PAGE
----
Interested in reading more about the year’s biggest 3D printing news? You can access our full 3D Printing Industry Review of the Year series here.
As 2022 went on, the industry witnessed a boom in the number of construction projects being carried out via additive manufacturing, resulting in everything from 3D printed housing complexes to schools. Novel hybrid and AI-driven technologies also began to get a foothold in the sector, as manufacturers started to unveil their latest developments ahead of the industry’s biggest tradeshow: Formnext.
Read on for more on the biggest 3D printing stories of October 2022, including the latest from 6K, GE, SPEE3D, Ultimaker, Omni3D, Azure 3D, nano3Dprint, Mighty Buildings, Sugino, University College London, and more.
Emerging AM technologies patented
Following on from an IMTS 2022 filled with hybrid machines, the industry saw more of the technologies behind such systems gain momentum throughout October. This month, Sugino Machine Limited launched its XtenDED hybrid 3D printer, a unit that combines CNC machining with Laser Metal Deposition (LMD) to enable the production and finishing of parts with both higher throughput and accuracy.
In the Netherlands, meanwhile, atum3D licensed a hybrid SLA-DLP technology from the University of Amsterdam. It was said that once commercialized, this process, which combines photo and stereolithography to allow for the creation of high-resolution parts at scale, could be used to address clinical research applications.
Elsewhere, Omni3D also patented a unique FFF extruder-cooling technology. Featuring a combined extruder and printhead, the ‘Omni3D Cooling System’ is said to stabilize filament temperature during feeding and deposition. At the time, the firm said patenting the technology in the US would help it gain traction in the lucrative market there.
Construction 3D printing roll-out continues
While the 3D printing of homes isn’t entirely new in itself, the nature of those being built shifted somewhat in October. Not satisfied with merely using the technology to create housing more affordably and quickly than before, Mighty Buildings doubled down on its sustainability potential by erecting its first net-zero 3D printed home.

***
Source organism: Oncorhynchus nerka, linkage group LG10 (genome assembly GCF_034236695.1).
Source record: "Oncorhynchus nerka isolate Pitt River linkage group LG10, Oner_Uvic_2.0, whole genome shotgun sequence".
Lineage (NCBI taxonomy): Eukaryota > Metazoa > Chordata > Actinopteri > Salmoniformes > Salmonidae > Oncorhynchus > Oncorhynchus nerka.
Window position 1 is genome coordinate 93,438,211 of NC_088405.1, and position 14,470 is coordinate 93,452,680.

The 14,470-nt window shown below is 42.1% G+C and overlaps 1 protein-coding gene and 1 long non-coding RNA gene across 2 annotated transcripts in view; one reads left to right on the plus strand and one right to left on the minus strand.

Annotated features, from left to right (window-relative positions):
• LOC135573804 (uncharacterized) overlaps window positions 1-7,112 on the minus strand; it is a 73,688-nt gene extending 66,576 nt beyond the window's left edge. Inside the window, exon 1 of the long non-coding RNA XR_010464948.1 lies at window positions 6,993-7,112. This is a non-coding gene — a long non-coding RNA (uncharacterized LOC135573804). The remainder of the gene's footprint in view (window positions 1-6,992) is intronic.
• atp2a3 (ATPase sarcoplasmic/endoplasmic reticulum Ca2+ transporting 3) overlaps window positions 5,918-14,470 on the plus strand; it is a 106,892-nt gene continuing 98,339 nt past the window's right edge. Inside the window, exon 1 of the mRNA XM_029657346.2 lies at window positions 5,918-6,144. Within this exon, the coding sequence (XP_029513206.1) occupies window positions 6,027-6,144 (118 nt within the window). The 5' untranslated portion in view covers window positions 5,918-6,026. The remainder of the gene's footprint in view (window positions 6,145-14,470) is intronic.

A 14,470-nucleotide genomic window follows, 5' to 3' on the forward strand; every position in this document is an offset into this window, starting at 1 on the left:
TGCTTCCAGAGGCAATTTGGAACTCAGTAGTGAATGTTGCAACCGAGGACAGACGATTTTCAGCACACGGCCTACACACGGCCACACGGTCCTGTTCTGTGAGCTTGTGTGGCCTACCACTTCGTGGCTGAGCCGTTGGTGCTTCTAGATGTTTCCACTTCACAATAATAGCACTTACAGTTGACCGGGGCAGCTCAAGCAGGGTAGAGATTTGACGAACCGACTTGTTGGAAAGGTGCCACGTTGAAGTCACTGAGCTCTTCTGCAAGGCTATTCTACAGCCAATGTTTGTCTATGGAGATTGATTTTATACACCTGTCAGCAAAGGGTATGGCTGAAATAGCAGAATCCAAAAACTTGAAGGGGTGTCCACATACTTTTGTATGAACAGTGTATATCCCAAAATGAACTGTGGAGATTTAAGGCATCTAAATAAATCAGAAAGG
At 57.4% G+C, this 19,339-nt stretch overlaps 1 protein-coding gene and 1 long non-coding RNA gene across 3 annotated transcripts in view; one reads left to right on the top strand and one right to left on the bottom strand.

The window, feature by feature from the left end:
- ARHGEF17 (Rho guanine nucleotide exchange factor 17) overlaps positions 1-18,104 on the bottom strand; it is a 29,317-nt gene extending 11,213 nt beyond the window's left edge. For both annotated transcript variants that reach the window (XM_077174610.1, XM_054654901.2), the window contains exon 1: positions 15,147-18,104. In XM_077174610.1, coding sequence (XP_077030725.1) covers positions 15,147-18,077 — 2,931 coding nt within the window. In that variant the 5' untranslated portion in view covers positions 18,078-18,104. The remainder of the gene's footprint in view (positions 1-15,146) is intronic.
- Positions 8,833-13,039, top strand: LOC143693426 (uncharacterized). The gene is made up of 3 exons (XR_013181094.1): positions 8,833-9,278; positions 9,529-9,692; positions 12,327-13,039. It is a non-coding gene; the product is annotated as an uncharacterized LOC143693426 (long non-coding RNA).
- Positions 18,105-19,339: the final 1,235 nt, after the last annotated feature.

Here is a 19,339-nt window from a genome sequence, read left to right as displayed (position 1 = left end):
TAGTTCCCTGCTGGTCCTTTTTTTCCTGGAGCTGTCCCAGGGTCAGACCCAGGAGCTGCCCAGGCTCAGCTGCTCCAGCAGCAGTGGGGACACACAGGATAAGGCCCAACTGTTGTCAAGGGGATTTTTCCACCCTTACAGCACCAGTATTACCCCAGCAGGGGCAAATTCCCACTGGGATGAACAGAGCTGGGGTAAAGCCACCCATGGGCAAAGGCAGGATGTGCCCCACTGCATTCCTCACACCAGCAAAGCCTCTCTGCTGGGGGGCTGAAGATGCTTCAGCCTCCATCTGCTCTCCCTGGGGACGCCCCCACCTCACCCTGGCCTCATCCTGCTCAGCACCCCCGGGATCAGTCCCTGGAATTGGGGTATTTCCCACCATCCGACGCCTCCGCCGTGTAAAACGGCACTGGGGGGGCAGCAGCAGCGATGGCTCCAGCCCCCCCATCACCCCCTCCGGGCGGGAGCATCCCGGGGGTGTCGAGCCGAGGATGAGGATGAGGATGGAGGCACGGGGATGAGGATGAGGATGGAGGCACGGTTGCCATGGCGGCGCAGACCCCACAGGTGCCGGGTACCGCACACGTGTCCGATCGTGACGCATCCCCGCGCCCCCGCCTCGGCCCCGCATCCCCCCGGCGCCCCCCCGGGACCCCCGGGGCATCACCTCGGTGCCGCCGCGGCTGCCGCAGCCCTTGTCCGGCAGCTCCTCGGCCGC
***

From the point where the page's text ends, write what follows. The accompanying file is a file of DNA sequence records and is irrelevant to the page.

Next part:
Similarly, Azure Printed Homes was contracted by real estate firm ReInhabit to 3D print ten new eco-friendly houses in California. By 3D printing the homes from recycled plastic, ReInhabit said that it expected to realize significant cost and lead time gains in a way that drives up its return on investment (ROI) on the properties.
Targeting an equally-worthy but slightly different application of the technology, the non-profit Team4Humanity unveiled plans for Europe’s first 3D printed school. With over 2,000 schools reportedly being damaged or destroyed by Russia’s invasion of Ukraine, the project was set up to rapidly rebuild those in Lviv, ready for when the city’s inhabitants return.
Pre-Formnext 3D printer launches
Though Formnext was still a month away, many 3D printer manufacturers chose to build hype by launching their latest systems ahead of the event. While SPEE3D launched a new containerized system, the XSPEE3D, nano3Dprint introduced its B3300 electronics 3D printer, a machine capable of simultaneously printing different conductive and functional inks onto an existing substrate, in a single pass.
GE Additive, which was nominated for Enterprise Company of the Year in the 2022 3D Printing Awards, also introduced its Series 3 binder jet platform. As part of 3D Printing Industry’s tour of GE Additive’s 3D printing facilities earlier that month, attendees were given a full breakdown of how the machine has been developed with initial partners such as Cummins, Wabtec and Sandvik.
At launch, Josh Mook, an Innovation Leader at GE Additive, said: “We remain focused on only bringing technology solutions to market when they are ready, and can help our customers demonstrate return on investment and total cost of ownership. That is certainly the case with our new Binder Jet Line and the Series 3, which is reliable, safe, and meets their needs today and tomorrow.”
AI-driven technologies go further
AI has increasingly found applications in 3D printing material discovery and geometry optimization, and it continued to address new use cases in October. Researchers at University College London (UCL) deployed a combination of X-ray, AI and 3D printing in the restoration of a lost Van Gogh painting.
UCL students Anthony Bourached and George Cann developed a workflow in which X-rays could be used to see through layers of paint, including those painted over existing works. By feeding this data into an algorithm capable of extrapolating an artist’s style, the team then modeled an artwork which reimagined what the original may have looked like.
Later in the year, the duo’s project was followed by similar AI-driven software successes, including that of the increasingly popular portrait-generating app Lensa AI, as well as POINT-E. Essentially, the latter is a text-to-model application, capable of automatically generating 3D point clouds from users’ text prompts, that’s likely to create both challenges and opportunities for AI in the sector.
While you’re here, why not subscribe to our Youtube channel? featuring discussion, debriefs, video shorts and webinar replays.
Are you looking for a job in the additive manufacturing industry? Visit 3D Printing Jobs for a selection of roles in the industry.
Featured image shows Mighty Buildings’ first 3D printed net-zero energy home. Photo via Mighty Buildings.